By Ashley Clark 
BELLEVILLE – Loyalist College is full of interesting places, people and things students don’t even realize are there.
Here are five things you probably didn’t know about the college:
- Ever wonder where the photos from pub night go? Perhaps you had your photo taken during Universal Break , participating in a club, or at a campus event.
Scott Rook is Loyalist College ‘s pub night photographer and said he gets around a dozen people asking him where the photos go each night.
“A lot of them will come up to me and say, ‘hey, where are they going?’ and I’ll say, ‘oh, it goes on Facebook,’ and they probably don’t remember the next morning,” he said.
All photos that get taken at events covered by Loyalist College photographers get posted on the Loyalist students website  and the Loyalist students Facebook page , usually within a week of being taken.
- Missing home-cooked meals? Well, the cafeteria isn’t just burgers, chicken fingers and pizza.
The Chef’s Table run by chef Jennifer Cancilla provides a set menu for entrees over a four-week rotation.
“People do not realize it’s there… We’re tucked away in the corner,” said Cancilla, a graduate of Loyalist College.
The Chef’s Table runs Monday to Friday starting at 10:30 a.m. and goes until supplies last.
Cancilla said the most popular meal on the menu is her shepherd’s pie, but a few other options include lasagna, meatloaf, stroganoff, and fish and chips.
“I love to cook. It’s a definite passion of mine and I love coming to work every day. And when you’re making people happy by providing them a good meal, then I’m doing my job,” said Cancilla.
- Having trouble finding a quiet spot to study? Look no further than up the stairs and around the corner from the Link Lounge, in a chair-and-table-filled space above the auto shops.
According to student government president Heather Williams, this Skills Centre study area was empty up until the Dining Hall renovations in 2013. It was then that the leftover furniture was moved up into this space. Some of the furniture even came from the Pioneer Cafe this past summer when it, too, was updated.
First-year biotechnology student Manpreet Kaur said she discovered the space only because she had classes nearby.
“I study here with my friends and I do my assignments here also,” she said.
Kaur said she thinks most people sit in the Student Access Lab to do their work because they don’t know about the Skills Centre study area.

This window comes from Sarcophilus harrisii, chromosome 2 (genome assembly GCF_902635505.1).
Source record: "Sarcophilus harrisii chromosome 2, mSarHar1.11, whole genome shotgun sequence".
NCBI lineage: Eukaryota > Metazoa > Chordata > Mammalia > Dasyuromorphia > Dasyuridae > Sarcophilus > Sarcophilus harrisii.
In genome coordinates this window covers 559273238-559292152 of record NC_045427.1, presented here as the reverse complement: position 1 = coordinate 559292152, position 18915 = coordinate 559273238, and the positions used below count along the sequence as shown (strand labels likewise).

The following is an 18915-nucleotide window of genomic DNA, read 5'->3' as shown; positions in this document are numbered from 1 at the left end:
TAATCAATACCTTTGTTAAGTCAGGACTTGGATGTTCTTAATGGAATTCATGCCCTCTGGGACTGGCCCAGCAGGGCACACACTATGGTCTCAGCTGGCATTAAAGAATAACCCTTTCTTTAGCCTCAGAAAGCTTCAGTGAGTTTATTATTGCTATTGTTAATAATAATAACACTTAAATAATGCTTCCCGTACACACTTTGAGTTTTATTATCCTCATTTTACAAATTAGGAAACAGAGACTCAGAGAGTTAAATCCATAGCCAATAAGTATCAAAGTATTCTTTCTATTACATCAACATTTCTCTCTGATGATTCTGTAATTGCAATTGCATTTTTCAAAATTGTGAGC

“I love to sit here because it’s very calm and I do assignments very well,” Kaur said.
- Think the SAL is the only place to print at Loyalist? Think again. The Xerox is a print shop found on the first floor of the college that can provide services like:
– printing (letter & larger scaled)
– binding & finishing
The shop also has many paper options to choose from, like card stock or coloured, and unlike the SAL, the printing quality is as good as Staples.
“We’re not known that well: not as much as we’d like to,” said print shop associate Doug Millar.
The Xerox shop is in room 1H21 and is open from 7:30 a.m. to 4 p.m. on weekdays and accepts cash only.
“We want to do a great job for you,” said Millar.
- Loyalist College is surrounded by forest and for those that don’t look close enough, they may not have realized there were trails right in the college’s backyard.
For cross-country runner Noah Middaugh the trails are used to train, but he said he doesn’t see many others.
“I see like one person once in a blue moon… It’s always kind of shocking when you bump into someone back there,” he said.
Entrances to the trail can be found behind the townhouse residences and at the lower soccer field. The trail branches off into a two kilometre and three kilometre route.
Mark Genereaux is the maintenance worker who maintains the trails.
“I think they’re mainly used for cross-country, but if people know about them they go for walks through there and see where they go,” said Genereaux.
These trails aren’t advertised on the Loyalist College website , making it difficult to know they’re there.
“I feel like (at) this school a lot of people commute in and they kind of just come in, go to class, do their work and then leave. I don’t think many people explore the campus,” Middaugh said.